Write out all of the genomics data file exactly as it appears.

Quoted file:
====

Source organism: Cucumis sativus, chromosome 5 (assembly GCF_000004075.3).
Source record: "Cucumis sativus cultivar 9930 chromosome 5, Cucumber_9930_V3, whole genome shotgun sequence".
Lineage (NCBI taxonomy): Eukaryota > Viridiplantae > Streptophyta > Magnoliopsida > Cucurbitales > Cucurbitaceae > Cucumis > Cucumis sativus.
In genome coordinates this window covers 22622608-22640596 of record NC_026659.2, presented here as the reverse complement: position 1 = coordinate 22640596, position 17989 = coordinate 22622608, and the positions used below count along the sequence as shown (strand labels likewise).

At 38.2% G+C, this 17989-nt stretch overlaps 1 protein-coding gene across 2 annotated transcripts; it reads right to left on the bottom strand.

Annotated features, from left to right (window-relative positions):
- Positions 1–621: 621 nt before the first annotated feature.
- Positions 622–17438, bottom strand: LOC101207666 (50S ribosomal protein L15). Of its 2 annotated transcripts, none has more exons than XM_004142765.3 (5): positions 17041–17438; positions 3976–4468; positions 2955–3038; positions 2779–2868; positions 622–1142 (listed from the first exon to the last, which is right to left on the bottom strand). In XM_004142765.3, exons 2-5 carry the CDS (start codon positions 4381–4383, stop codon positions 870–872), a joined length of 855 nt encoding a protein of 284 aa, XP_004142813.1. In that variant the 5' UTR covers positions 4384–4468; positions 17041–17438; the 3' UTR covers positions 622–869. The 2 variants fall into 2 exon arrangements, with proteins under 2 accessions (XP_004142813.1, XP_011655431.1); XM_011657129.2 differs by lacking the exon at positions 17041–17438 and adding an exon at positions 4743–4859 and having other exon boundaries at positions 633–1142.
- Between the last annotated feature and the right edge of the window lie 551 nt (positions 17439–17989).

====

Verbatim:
Source organism: Cucumis sativus, chromosome 5 (assembly GCF_000004075.3).
Source record: "Cucumis sativus cultivar 9930 chromosome 5, Cucumber_9930_V3, whole genome shotgun sequence".
Lineage (NCBI taxonomy): Eukaryota > Viridiplantae > Streptophyta > Magnoliopsida > Cucurbitales > Cucurbitaceae > Cucumis > Cucumis sativus.
In genome coordinates this window covers 22622608-22640596 of record NC_026659.2, presented here as the reverse complement: position 1 = coordinate 22640596, position 17989 = coordinate 22622608, and the positions used below count along the sequence as shown (strand labels likewise).

At 38.2% G+C, this 17989-nt stretch overlaps 1 protein-coding gene across 2 annotated transcripts; it reads right to left on the bottom strand.

Annotated features, from left to right (window-relative positions):
- Positions 1–621: 621 nt before the first annotated feature.
- Positions 622–17438, bottom strand: LOC101207666 (50S ribosomal protein L15). Of its 2 annotated transcripts, none has more exons than XM_004142765.3 (5): positions 17041–17438; positions 3976–4468; positions 2955–3038; positions 2779–2868; positions 622–1142 (listed from the first exon to the last, which is right to left on the bottom strand). In XM_004142765.3, exons 2-5 carry the CDS (start codon positions 4381–4383, stop codon positions 870–872), a joined length of 855 nt encoding a protein of 284 aa, XP_004142813.1. In that variant the 5' UTR covers positions 4384–4468; positions 17041–17438; the 3' UTR covers positions 622–869. The 2 variants fall into 2 exon arrangements, with proteins under 2 accessions (XP_004142813.1, XP_011655431.1); XM_011657129.2 differs by lacking the exon at positions 17041–17438 and adding an exon at positions 4743–4859 and having other exon boundaries at positions 633–1142.
- Between the last annotated feature and the right edge of the window lie 551 nt (positions 17439–17989).